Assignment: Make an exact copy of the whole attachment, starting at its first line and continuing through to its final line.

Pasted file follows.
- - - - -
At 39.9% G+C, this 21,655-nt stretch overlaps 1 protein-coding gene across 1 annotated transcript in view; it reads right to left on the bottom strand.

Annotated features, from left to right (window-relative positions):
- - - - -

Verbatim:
At 39.9% G+C, this 21,655-nt stretch overlaps 1 protein-coding gene across 1 annotated transcript in view; it reads right to left on the bottom strand.

Annotated features, from left to right (window-relative positions):